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Let $n>1$ be a given positive integer. For any $0\leq k\leq n^2$, let $A_k$ be the set of permutations $((i_1,j_1),(i_2,j_2),\cdots,(i_{n^2},j_{n^2}))$ of the ordered pairs $(1,1),(1,2),\cdots,(1,n),\cdots,(n,1),(n,2),\cdots,(n,n)$ satisfying $i_1\leq i_2\leq \cdots\leq i_k$ and $j_{k+1}\leq j_{k+2}\leq \cdots\leq j_{n^2}$.

For any $$((i_1,j_1),(i_2,j_2),\cdots,(i_k,j_k),(i_{k+1},j_{k+1}),\cdots,(i_{n^2},j_{n^2}))\in A_k,$$ we have $$((j_{k+1},i_{k+1}),(j_{k+2},i_{k+2}),\cdots,(j_{n^2},i_{n^2}),(j_1,i_1),(j_2,i_2),\cdots,(j_k,i_k))\in A_{n^2-k}.$$ So it is easy to see that $\vert A_k\vert=\vert A_{n^2-k}\vert$ for any $0\leq k\leq [n^2/2]$.

Question: Do we have that $\vert A_0\vert<\vert A_1\vert<\cdots<\vert A_{[n^2/2]}\vert$?

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  • $\begingroup$ $S_n$ does not have $n^2$ elements. $\endgroup$ Aug 17 '15 at 12:03
  • $\begingroup$ I do not understand the definition of $A_k$. As written, $A_k$ consists of $n^2$-tuples of certain kind of pairs, not of permutations. $\endgroup$
    – Boris Bukh
    Aug 17 '15 at 13:23
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    $\begingroup$ Another way to define it: $|A_k|$ is the number of $n\times n$ matrices with entries $1,\ldots,n^2$ (once each), such that $1,\ldots,k$ are in row order and $k+1,\ldots,n^2$ are in column order. $\endgroup$ Aug 22 '15 at 8:51
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    $\begingroup$ Better to call it a linear order of the $n^2$ pairs than a permutation. $(abcd)$ and (cdab)$ are equal as permutations. $\endgroup$ Aug 28 '15 at 6:19
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    $\begingroup$ $A_{0} = (n!)^n$ (trivial), $A_{1} = n(n!)^n$ (provable), $A_{2} = (n!)^n (n^2+n-1)/2$ (conjecture; must be provable too). It gets very messy with $k\ge 3$. $\endgroup$
    – zhoraster
    Aug 28 '15 at 8:44
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I've computed values of $|A_k|$ for $0\leq k\leq \lfloor n^2/2\rfloor$ and $n\leq 6$:

$n=1:$ 1

$n=2:$ 4, 8, 10

$n=3:$ 216, 648, 1188, 1668, 1944

$n=4:$ 331776, 1327104, 3151872, 5695488, 8608896, 11446272, 13791744, 15326208, 15858432

$n=5:$ 24883200000, 124416000000, 360806400000, 787138560000, 1426595328000, 2262299258880, 3240594432000, 4283587584000, 5304730521600, 6222411878400, 6968709089280, 7493189990400, 7763310604800

$n=6:$ 139314069504000000, 835884417024000000, 2855938424832000000, 7259810955264000000, 15220062093312000000, 27765294052147200000, 45532546213478400000, 68600569724928000000, 96440964380098560000, 127985462154362880000, 161777817980986982400, 196164002436769382400, 229476155622594969600, 260178812386069708800, 286962944406552576000, 308788668410898677760, 324887962565624463360, 334743605500457779200, 338060641751949312000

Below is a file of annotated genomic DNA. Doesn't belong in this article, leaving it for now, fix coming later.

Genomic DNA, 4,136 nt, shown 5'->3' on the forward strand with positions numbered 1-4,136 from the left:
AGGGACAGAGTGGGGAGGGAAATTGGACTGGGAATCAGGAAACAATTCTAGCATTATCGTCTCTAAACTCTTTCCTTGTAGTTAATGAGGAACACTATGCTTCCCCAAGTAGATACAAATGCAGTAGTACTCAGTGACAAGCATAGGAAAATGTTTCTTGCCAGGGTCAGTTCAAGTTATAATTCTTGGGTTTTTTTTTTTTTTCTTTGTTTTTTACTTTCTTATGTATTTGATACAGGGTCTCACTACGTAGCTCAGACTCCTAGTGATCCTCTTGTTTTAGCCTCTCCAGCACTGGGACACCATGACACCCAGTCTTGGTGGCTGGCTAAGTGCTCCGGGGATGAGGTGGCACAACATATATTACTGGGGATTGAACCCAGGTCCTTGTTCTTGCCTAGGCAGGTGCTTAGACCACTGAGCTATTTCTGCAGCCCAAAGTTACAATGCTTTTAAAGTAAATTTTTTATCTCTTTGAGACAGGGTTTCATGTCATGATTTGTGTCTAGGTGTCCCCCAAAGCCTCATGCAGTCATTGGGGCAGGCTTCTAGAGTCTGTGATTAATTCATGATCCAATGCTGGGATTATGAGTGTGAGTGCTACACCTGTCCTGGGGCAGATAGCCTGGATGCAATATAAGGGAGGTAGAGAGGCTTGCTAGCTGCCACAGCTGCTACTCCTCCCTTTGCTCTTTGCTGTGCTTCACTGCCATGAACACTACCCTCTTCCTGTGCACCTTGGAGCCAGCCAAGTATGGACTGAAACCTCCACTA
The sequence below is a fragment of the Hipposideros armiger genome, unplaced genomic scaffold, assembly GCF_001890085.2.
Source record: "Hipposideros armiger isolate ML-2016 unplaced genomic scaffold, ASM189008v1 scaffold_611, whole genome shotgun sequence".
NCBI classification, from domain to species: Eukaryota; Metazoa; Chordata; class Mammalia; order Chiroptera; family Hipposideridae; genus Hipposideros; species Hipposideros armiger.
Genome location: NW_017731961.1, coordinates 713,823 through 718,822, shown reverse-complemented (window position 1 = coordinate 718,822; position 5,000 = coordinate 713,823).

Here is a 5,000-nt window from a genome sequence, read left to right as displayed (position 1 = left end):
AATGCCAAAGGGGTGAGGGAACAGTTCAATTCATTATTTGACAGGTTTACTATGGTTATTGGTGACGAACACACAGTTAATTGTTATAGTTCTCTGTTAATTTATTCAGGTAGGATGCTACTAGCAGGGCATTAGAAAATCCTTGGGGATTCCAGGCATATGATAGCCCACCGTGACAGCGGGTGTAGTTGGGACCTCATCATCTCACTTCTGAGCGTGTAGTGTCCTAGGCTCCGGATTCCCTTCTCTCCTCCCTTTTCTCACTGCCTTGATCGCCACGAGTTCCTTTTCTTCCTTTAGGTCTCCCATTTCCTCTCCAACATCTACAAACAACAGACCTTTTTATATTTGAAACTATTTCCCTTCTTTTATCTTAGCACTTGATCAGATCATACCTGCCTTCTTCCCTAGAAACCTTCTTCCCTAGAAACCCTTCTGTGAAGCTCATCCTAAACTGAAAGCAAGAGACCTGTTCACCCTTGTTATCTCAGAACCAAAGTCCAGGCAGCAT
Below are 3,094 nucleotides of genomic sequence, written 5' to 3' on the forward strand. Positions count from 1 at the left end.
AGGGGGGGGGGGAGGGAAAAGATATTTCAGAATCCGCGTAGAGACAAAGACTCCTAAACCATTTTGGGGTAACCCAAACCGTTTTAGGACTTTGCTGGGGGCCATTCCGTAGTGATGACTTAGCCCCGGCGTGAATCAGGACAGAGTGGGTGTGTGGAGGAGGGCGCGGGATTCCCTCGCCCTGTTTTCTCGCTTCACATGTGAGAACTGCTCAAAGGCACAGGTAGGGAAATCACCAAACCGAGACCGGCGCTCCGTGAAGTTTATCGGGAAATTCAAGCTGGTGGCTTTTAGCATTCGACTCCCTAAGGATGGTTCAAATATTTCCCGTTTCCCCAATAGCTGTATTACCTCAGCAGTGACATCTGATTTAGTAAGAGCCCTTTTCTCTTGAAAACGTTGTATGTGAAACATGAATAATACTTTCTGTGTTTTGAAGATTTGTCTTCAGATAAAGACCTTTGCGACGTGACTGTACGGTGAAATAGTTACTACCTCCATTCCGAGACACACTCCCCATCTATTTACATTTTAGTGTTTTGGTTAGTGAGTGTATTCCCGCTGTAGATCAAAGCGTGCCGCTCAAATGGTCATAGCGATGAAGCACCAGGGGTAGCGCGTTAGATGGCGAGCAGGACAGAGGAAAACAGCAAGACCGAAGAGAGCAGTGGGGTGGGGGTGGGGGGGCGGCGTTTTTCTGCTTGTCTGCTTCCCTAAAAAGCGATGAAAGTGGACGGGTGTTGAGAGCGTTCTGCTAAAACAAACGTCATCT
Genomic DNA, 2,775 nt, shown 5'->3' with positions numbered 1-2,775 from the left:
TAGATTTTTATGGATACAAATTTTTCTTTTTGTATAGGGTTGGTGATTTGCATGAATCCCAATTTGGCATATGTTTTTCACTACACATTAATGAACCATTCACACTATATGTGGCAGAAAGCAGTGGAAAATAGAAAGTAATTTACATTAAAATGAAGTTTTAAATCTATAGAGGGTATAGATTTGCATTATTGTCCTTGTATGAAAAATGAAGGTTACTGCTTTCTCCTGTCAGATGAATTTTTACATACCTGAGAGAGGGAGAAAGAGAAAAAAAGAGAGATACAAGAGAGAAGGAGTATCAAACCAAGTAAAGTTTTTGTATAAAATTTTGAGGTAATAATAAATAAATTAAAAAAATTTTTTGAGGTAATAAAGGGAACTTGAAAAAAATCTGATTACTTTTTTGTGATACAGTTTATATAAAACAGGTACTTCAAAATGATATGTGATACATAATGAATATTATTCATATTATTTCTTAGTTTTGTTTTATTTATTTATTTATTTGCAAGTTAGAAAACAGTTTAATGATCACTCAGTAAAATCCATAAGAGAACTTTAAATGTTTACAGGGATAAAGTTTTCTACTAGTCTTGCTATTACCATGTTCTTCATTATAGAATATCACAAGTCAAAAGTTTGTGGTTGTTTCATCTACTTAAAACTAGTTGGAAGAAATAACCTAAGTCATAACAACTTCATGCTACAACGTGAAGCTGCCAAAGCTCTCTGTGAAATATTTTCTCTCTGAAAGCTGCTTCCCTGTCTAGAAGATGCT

So the conjecture is confirmed numerically for $n\leq 6$.

UPDATE: I've added my counts to the OEIS as http://oeis.org/A261602 and http://oeis.org/A261603

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  • $\begingroup$ Thank you! Is it possible to compute the values of $\vert A_k\vert$ for $n=6$? $\endgroup$
    – user173856
    Aug 24 '15 at 3:38
  • $\begingroup$ @user173856: I've just extended my computation to $n=6$. $\endgroup$ Aug 25 '15 at 3:18
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This is not an answer, but perhaps a relevant thought. The combinatorial description of $A_k$, for $0\le k\le n^2$, together with the Gamma integral $\Gamma(n+1)=\int_0^{\infty}x^ne^{-x}dx$ leads to the generating function $$\sum_{k=0}^{n^2} A_kt^k=\int_0^\infty\cdots \int_0^{\infty}e^{-\sum_{i=1}^n(x_i+y_i)}\prod_{i,j=1}^n(x_i+ty_j)dx_1dy_1\cdots dx_ndy_n.$$ A polynomial whose coefficients form a unimodal (resp. log-concave) sequence is called a unimodal (resp. log-concave) polynomial. It is known that a polynomial with real roots is log-concave and thus unimodal. So unimodality holds for the polynomial being integrated above. Unfortunately log-concavity or unimodality are not preserved under linear combinations so one can't conclude the desired property just from the integral representation above. Maybe someone with knowledge in analysis will find this wording more useful.

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  • $\begingroup$ Gjergji Zaimi:Your answer is very useful!Thank you very much! $\endgroup$
    – user173856
    Sep 9 '15 at 2:02
  • $\begingroup$ Possible bad news for this strategy: $\sum A_k t^k$ does not have real roots. Using Max Alekseyev's numbers, all the roots of $4 x^4 + 8 x^3 + 10 x^2 + 8 x + 4$ are complex. On the other hand, his data is consistent so far with the coefficients being log concave. $\endgroup$ Sep 24 '15 at 19:05
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    $\begingroup$ @DavidSpeyer But all the roots have $\Re(z) < 0$, so it is real-stable, which means there might be more to this strategy? $\endgroup$
    – Suvrit
    Sep 24 '15 at 19:38

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